AfterTreatment

ironpony

Professional Pot-Stirrer
Supporter
#21
If you don't have a pile of cash lying around to repair an emissions truck - if you happen to get a total dog, you're well advised to buy a pre-2004 truck and rebuild it as necessary.

I have a '09 Cascadia, that's done very well. Still, I had a wiring harness repair for an EGR valve problem, and a more pricey rebuild of the DPF system after the controller failed. Took out the DPF filter, DOC, eventually replaced the doser. Probably $14k total over 7 years. Had some warranty failures too.

That doesn't include lost revenue.

Mind you, with all of that, I count myself lucky. It could have been much, much worse. One of these trucks that refuses to work properly can easily suck up $30k or $40k of your money - that's bankruptcy level trouble.

On the whole, I like my truck. I'd have to really think about it before buying another one.
 

mndriver

curmudgeon extraordinare
Supporter
#23
EPA 10 have DPF, EGR and def. They are from 2011 and newer.

EPA 07 have DPF and EGR. DPF seems to give the most issues and cost. Those would be in a 2008 to 2010 trucks.

EPA 04 engine only had EGR. They were from 2005-2007. Easy enough to get the EGR deleted and a rather reliable engine then.

EPA 98 was mainly a computer settings for NOx. They were 1999 to 2004 trucks.

Engine year is typically one year older than model year.
 

ironpony

Professional Pot-Stirrer
Supporter
#24
It was mentioned pre 2004 and pre 2007 trucks. Why? Educate me. I'm interested in Cummins or Detroit motors. Does it matter if it's freightliner ken or Pete?
EGR (Exhaust Gas Recirculation) was introduced in all '04 engines, but some may be hiding in '03 trucks when the manufacturers started running out of pre-emission engines. EGR takes a portion of the exhaust, and re-circulates it as input air into the cylinders to achieve a lower peak combustion temperature. This was the first method used to decrease the formation of nitrogen oxides in diesel exhaust. It was one of the worst things they ever did to modern diesel engines in the name of cleaning up what comes out of the exhaust stacks.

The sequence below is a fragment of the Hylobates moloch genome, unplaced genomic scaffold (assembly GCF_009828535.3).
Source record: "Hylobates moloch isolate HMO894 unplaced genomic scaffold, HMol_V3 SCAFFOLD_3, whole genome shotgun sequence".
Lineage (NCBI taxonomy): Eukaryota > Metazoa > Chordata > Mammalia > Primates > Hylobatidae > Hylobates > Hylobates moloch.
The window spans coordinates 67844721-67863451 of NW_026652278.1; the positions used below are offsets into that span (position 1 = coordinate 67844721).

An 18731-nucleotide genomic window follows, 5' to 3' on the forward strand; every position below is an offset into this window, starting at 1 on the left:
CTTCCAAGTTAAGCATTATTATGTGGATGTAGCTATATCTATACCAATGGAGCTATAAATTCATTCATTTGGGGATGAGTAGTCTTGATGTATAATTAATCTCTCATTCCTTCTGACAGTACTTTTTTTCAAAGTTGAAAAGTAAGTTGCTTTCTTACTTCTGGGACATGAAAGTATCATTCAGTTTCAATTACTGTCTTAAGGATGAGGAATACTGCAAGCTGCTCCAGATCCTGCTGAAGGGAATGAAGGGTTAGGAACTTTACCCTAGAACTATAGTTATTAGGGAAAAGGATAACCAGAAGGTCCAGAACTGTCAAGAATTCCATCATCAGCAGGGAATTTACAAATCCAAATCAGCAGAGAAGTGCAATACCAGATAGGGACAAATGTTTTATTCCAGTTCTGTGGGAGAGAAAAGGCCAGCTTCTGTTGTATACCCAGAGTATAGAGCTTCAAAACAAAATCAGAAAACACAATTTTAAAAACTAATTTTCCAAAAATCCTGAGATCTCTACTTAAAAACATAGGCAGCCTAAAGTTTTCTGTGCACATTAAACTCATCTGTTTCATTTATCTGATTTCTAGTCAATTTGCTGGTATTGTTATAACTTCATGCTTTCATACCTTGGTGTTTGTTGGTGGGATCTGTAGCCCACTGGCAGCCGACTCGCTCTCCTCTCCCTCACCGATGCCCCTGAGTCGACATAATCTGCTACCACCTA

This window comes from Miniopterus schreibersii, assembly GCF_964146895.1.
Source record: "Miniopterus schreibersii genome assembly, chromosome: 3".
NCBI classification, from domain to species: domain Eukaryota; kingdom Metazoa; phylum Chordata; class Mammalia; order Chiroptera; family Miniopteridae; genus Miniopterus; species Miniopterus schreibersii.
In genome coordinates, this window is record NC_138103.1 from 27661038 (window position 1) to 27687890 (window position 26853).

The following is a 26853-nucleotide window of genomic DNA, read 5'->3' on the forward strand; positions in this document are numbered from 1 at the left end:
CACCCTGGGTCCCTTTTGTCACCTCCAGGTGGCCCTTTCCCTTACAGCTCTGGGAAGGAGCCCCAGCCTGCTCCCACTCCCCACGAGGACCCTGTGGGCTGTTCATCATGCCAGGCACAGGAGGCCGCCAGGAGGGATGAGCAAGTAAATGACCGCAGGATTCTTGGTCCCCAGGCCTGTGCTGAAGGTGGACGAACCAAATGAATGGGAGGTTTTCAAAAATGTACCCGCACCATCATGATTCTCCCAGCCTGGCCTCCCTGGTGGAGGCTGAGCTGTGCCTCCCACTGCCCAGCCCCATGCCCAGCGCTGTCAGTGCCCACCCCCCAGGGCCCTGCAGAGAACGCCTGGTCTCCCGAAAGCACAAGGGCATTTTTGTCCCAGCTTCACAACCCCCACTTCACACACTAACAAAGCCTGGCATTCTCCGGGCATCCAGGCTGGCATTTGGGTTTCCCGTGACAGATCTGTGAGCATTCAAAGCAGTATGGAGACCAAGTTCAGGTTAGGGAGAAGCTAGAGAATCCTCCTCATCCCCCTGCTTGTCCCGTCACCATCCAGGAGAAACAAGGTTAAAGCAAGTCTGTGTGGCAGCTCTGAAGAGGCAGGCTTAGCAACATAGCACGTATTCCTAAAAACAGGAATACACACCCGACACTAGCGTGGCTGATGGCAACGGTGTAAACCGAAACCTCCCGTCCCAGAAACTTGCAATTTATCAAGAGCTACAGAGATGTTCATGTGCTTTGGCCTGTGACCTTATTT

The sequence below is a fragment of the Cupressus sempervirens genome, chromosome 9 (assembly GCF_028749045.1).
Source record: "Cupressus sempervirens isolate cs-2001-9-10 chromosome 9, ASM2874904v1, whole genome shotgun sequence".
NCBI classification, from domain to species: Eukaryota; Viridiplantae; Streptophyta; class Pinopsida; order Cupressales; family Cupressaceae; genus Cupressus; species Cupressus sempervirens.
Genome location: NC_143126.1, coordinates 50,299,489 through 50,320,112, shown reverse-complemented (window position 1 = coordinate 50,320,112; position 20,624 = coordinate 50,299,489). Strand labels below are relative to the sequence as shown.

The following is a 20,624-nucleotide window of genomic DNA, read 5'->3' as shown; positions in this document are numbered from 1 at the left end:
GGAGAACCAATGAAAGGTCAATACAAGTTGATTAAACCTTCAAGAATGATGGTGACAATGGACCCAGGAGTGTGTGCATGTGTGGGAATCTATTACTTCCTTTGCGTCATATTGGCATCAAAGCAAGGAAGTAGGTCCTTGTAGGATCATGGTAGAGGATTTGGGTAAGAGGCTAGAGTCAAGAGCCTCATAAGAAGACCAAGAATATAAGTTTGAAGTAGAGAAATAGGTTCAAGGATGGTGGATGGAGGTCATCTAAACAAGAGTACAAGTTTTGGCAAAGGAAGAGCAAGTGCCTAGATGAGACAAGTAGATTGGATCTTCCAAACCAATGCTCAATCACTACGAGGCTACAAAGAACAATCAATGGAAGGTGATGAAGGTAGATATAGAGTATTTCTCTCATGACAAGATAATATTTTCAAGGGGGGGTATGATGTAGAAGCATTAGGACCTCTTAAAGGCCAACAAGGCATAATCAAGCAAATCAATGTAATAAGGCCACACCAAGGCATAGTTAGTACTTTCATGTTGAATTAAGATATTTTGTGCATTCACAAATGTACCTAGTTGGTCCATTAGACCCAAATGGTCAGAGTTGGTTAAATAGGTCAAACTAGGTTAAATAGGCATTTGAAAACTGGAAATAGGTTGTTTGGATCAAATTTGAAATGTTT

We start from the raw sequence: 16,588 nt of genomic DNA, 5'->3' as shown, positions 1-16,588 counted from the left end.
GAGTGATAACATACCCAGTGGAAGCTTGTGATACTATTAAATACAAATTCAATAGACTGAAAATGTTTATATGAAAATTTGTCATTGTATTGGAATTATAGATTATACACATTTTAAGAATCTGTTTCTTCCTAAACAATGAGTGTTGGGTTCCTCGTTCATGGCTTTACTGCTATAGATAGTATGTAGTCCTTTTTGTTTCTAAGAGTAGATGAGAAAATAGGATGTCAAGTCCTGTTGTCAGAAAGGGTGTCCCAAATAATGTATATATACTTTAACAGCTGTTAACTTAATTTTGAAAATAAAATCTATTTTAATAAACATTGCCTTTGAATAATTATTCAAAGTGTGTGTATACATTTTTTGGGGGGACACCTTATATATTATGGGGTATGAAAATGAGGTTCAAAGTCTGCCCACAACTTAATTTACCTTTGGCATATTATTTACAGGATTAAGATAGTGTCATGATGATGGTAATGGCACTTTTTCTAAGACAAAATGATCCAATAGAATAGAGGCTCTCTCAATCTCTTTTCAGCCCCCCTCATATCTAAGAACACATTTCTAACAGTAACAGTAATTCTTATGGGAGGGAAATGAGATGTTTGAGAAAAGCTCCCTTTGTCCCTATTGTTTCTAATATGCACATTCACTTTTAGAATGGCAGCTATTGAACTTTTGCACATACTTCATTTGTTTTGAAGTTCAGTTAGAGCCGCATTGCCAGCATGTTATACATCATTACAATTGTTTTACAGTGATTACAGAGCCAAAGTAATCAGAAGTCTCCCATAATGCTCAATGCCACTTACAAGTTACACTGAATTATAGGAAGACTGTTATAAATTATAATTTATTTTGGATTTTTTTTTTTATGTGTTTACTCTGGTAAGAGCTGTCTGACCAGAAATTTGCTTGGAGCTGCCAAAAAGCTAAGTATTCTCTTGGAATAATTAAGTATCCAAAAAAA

The engines made after 2004 had a patchwork approach used to meet the EPA mandate. Some worked well, others were junk - there was very little rhyme or reason to the difference. The CAT version of this - ACERT - was internal to the engine, and caused Caterpillar enough trouble that they exited the class 8 truck engine market.

To meet the next level of EPA mandate, soot reduction, Detroit and Cummins turned to DPF (Diesel Particulate Filters.) Early '08 Freightliners were equipped with a Series 60 Detroit engine and a DPF filter... it increases the back pressure on the exhaust which decreases engine performance. S60 and earlier diesels just don't do well with a DPF choaking them.

In late '08 Freightliner introduced the Cascadia with a DD15 engine. It was the first engine designed from the ground up to meet the new EPA requirements. They've gotten better as time has gone by and the design has matured. I have an '09 that does well.

In '10, the EPA mandated further NOX reductions. Detroit and Cummins went with SCR (Selective Catalytic Reduction) that requires DEF (Diesel Exhaust Fluid) to be injected into the exhaust stream.

Navistar using the CAT engine as a base turned to "massive EGR" as an approach with the MaxxForce series of engines. MaxxForce is easy... they're total crap, and the lawsuits forced Navistar into bankruptcy.

Early SCR engines - both DD15s and Cummins ISX engines are troublesome. Like the EGR and DPF technologies, some work well - others don't. The trick is finding one that works without investing a mountain of cash to keep it running until you figure out what is wrong.
 

ironpony

Professional Pot-Stirrer
Supporter
#25
EPA 04 engine only had EGR. They were from 2005-2007. Easy enough to get the EGR deleted and a rather reliable engine then.
Yup, but the risk you run is that it is illegal to tamper with emissions equipment - which is what a "delete" is. So far no one with the possible exception of California is checking for this. I understand inspecting for deletes is part of the Canadian truck inspection process.

I had a Pittsburgh Power Box on my truck for awhile, and at least one Freightliner dealership refused to work on my truck while it was hooked up.